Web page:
by Mike Fisher, The Digigogy Collaborative
I plugged into the internet in a focused way around 1994. Prior to that, I had dabbled in email not for communication’s sake but because it was a course requirement to email an assignment to my professor. 1994 was the first time I remember actually logging onto the internet for the sake of discovery. Back then, I printed everything of value that I came across. I used to have reams of paper stuffed into binders with all the information I was finding online.
After a few years of logging on simply to access information, the Web 2.0 tide started to shift from information access to information interaction. The new imperative was to do something with the information I was finding: remix it, visualize it, connect it, express myself with it, etc. The task became creating a new recipe with the existing ingredients.
After a few more years, the next shift was towards contribution. Now that I’ve filtered the information and done something new with it, I need to share it. And thus, we’ve reached the overarching purpose of this blog post. With that in mind, here are four steps to spreading your wings, beyond the walls of your own school, and becoming a Connected Educator:
1. Plug in
Blogging, tweeting, commenting on digital resources, etc. Go beyond lurking and become a contributor. See this infographic for degrees of connectedness… Go even further and participate in an established group: Nings such as The Educator’s PLN or Classroom 2.0, #Hashtag #Chats #OnTwitter, ASCD EDge groups, Facebook pages, or anywhere else you can find value.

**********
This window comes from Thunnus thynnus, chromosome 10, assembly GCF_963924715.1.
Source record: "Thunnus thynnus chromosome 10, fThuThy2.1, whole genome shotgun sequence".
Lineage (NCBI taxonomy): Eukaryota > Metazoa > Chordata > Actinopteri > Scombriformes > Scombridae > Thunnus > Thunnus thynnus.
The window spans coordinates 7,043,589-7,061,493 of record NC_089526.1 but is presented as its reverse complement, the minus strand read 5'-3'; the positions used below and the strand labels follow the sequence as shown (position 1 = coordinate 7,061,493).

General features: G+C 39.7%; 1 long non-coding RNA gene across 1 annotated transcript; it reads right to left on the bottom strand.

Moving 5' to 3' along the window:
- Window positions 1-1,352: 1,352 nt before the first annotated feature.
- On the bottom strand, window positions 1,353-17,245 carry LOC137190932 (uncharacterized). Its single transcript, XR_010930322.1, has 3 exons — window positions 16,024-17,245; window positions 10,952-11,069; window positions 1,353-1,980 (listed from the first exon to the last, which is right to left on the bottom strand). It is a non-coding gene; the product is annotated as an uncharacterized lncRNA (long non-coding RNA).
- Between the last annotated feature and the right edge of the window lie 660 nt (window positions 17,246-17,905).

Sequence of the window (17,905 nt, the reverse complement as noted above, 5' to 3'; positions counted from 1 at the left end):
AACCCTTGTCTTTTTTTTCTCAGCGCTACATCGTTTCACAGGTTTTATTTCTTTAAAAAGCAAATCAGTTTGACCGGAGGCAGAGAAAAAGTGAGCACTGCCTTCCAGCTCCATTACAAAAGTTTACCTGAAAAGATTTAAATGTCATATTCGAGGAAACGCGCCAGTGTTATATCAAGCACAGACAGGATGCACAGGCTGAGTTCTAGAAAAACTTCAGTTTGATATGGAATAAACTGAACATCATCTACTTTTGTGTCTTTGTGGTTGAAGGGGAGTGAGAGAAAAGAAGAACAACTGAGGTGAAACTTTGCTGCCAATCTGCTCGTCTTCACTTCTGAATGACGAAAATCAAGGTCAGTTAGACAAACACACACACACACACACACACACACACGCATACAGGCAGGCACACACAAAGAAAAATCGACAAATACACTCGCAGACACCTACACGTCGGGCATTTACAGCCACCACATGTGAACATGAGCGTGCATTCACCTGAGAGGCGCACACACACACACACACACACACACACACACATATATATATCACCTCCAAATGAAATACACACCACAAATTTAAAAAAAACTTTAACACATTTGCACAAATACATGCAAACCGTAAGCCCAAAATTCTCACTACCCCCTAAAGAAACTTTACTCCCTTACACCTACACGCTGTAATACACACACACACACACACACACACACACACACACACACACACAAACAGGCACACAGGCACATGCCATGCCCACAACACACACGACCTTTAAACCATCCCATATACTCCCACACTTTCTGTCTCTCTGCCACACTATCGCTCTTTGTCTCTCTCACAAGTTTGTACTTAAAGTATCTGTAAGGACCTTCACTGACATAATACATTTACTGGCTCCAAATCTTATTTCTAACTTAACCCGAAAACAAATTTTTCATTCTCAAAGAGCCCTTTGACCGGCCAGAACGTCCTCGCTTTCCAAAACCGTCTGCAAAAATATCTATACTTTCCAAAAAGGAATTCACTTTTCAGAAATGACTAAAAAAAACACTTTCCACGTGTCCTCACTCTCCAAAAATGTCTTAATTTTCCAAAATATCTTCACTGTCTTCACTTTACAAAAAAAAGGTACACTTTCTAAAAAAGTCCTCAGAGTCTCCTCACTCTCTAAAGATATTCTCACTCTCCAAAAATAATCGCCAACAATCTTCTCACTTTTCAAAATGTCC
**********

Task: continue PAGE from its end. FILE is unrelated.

2. Make it official
Now is the perfect time to put social media to good use, as October is Connected Educator Month. Millions of educators the past two years have participated in hundreds of PD events and opportunities, and this year will be even bigger. Check out the calendar here or dive right into resources from ASCD, NCLE, and others.
3. Attend an EdCamp unconference
From the EdCamp Website: Edcamp is a form of unconference designed specifically for teachers and their needs. What makes Edcamp an unconference? Unlike traditional conferences which have schedules set months in advance by the people running the conference, Edcamp has an agenda that’s created by the participants at the start of the event. Instead of one person standing in front of the room talking for an hour, people are encouraged to have discussions and hands-on sessions. Kristen Swanson wrote a great article about it here in Educational Leadership. All of the space and time are reserved for the things the people there want to talk about.
4. Connect your school or classroom immediately…
These will help you start to build your Digital Personal Learning Network (DPLN). There is nothing more important for today’s educator than to participate, in some way, with online entities that could potentially impact every student you teach.
In this day and age, you can’t be an effective educator without being a connected educator. This is your challenge. This is your charge. The moment you finish this blog post–connect. Plug into the system that has been awaiting your expertise and experiences and let it guide you to a new realm of collaborative impact.
Your students deserve it and so do you.
Michael Fisher is a former teacher who is now a full-time author, consultant, and instructional coach. Michael is the author ofDigital Learning Strategies: How do I assign and assess 21st Century Work? and the co-author of Upgrade Your Curriculum: Practical Ways to Transform Units and Engage Students, both published by ASCD. His latest e-book is Exploring the Close Reading Standard: Ideas and Observations; Becoming A Connected Educator; image attribution flickr user vancouverfilmschool